What Is a Jumbo Home Loan or Jumbo Mortgage?
Americans love big things. Big cars, big meals, big bags of money -- and, for many in hot real estate markets, great big mortgages. Maybe you don’t really love that great big mortgage, but if you’re going to buy a house, it could be your only option.
That’s why you’re here, you’re looking for more information about jumbo mortgages, right?
Jumbo Home Loans: The Basics
A jumbo home loan, or jumbo mortgage, is a type of non-conforming conventional loan. This means it’s a loan that isn’t backed by FHA, it has nothing to do with VA or USDA, and neither Fannie Mae nor Freddie Mac will buy it. It makes a person wonder why a bank would even deal in these, but the truth is that they’re reasonably low risk and very high profit from the lender's perspective.
Banks that do deal in jumbos typically treat them as “shelf” or portfolio loans, which are loans that are kept and serviced in-house rather than sold. This gives the bank itself the ultimate in deciding power when it comes to terms and qualifications. It also gives borrowers a huge range of options when it comes to products. Unlike more traditional mortgages, where shopping around may not yield much for you, jumbos can have very different terms from bank to bank. That’s great for you if you need one.
Besides not being any of the things listed above, jumbo loans have one other very well-defined characteristic in common: they exceed the loan limits for conforming loans. For 2018, that means that in most of the United States, any loan above $453,100 is probably considered a jumbo mortgage. In higher cost areas like parts of California, Alaska and Hawaii, a mortgage may not be considered a jumbo until it reaches upwards of $721,050.
What is the Difference Between a Conventional Loan and a Jumbo Loan?
Jumbo mortgage qualification is similar to that of a conventional loan. You have to prove you have the intention of paying the loan back, as well as the ability to do so. Typically, you’re going to see these main differences between conventional loans and jumbos, however:
- Higher credit score requirements. Most banks will want to see a credit score of at least 700 to loan you a million bucks. Others want more (upwards or beyond 740 isn’t uncommon) so really start cleaning that credit record up and borrow responsibly.
- Larger down payments needed. You can get almost any sort of borrower-occupied residential mortgage with no more than five percent down these days, but when it comes to jumbos, you’ve found a low down payment requirement if the bank only asks for 10. Not that long ago, as much as 30 percent was the norm, not the exception.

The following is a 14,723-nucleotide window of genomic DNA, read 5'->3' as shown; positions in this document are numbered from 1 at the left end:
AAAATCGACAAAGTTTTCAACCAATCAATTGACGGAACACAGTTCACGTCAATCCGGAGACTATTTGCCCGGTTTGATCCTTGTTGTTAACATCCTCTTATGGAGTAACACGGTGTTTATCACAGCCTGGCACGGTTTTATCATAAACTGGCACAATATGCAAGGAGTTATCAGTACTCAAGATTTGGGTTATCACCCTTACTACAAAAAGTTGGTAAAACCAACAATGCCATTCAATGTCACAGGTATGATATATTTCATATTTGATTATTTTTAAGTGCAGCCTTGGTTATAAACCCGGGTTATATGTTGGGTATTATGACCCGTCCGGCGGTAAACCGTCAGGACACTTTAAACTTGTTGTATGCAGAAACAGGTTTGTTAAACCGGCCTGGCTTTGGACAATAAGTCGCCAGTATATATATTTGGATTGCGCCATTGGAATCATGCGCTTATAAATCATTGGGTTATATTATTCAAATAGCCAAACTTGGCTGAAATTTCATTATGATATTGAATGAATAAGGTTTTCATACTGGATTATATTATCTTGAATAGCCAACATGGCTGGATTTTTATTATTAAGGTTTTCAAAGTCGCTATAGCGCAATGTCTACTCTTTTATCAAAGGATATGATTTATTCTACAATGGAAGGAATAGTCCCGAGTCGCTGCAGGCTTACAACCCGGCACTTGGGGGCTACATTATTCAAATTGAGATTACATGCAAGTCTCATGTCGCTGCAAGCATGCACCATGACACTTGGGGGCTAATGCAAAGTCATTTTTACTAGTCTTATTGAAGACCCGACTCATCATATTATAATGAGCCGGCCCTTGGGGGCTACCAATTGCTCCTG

- No mortgage insurance. The down payment on a jumbo may be harsh, but there’s often no mortgage insurance due, since many of banks that make these loans keep them to themselves. They don’t need to prove to a secondary market buyer that you’re not a risk for default; they already believe it.
- Flexibility on income sources. Because the type of people who tend to borrow using a jumbo are a very heterogeneous group, ranging from everyday people in extremely costly areas to day traders, rock stars and celebrities, banks are used to dealing with more complicated work histories. If you have a business or are the sort of person who works as an entertainer or are paid by appearances, a jumbo may be easier to qualify for than a conventional mortgage.
- Double the appraisals, double the fun. One quirk of many jumbos is that they frequently require two appraisals prior to closing. This is because the bank wants to be completely sure that they’re not making a mistake and giving you way too much money for your house. So, as long as appraisal number one and appraisal number two are roughly similar, you’re gold. You still have to pay for them both, though.
An Alternative to a Jumbo Loan
If you aren’t certain that you’ll be able to meet the requirements for a jumbo, there’s another option. In banking circles, these are frequently referred to as “piggyback” loans or “80-20s”. This is where a lender makes an 80 percent conventional conforming loan as a first mortgage, and then also loans you a 10 to 15 percent second mortgage simultaneously.
Although it seems odd, it's perfectly legal. It is, however, a lot of burden to carry if things go wrong for you, so be sure you want this before you try it. Some people like this configuration because it eliminates the need for mortgage insurance, though the second mortgage is often at a higher rate (sometimes even an adjustable rate) and a shorter term than the first.
Do You Pay PMI on a Jumbo Loan?
In the vast majority of cases, you won't need to pay any PMI on jumbo loans. Typically, if you’re approved for a jumbo loan, you’ll already have to pay a 20% down payment, and your lender will already have verified your income as well as checked your credit score. This process improves a lender’s confidence that you’re a low risk borrower-- meaning there is less of a need to insure the loan.
Wanna talk about big things like giant mortgage loans? We’re happy to help you sort through your mega-huge options! Just drop us a line at Home.Loans, we’re here, just waiting for you. Call us soon and we’ll let you in on our office pool: when do you think the copy machine toner’s going to run out? Stay tuned!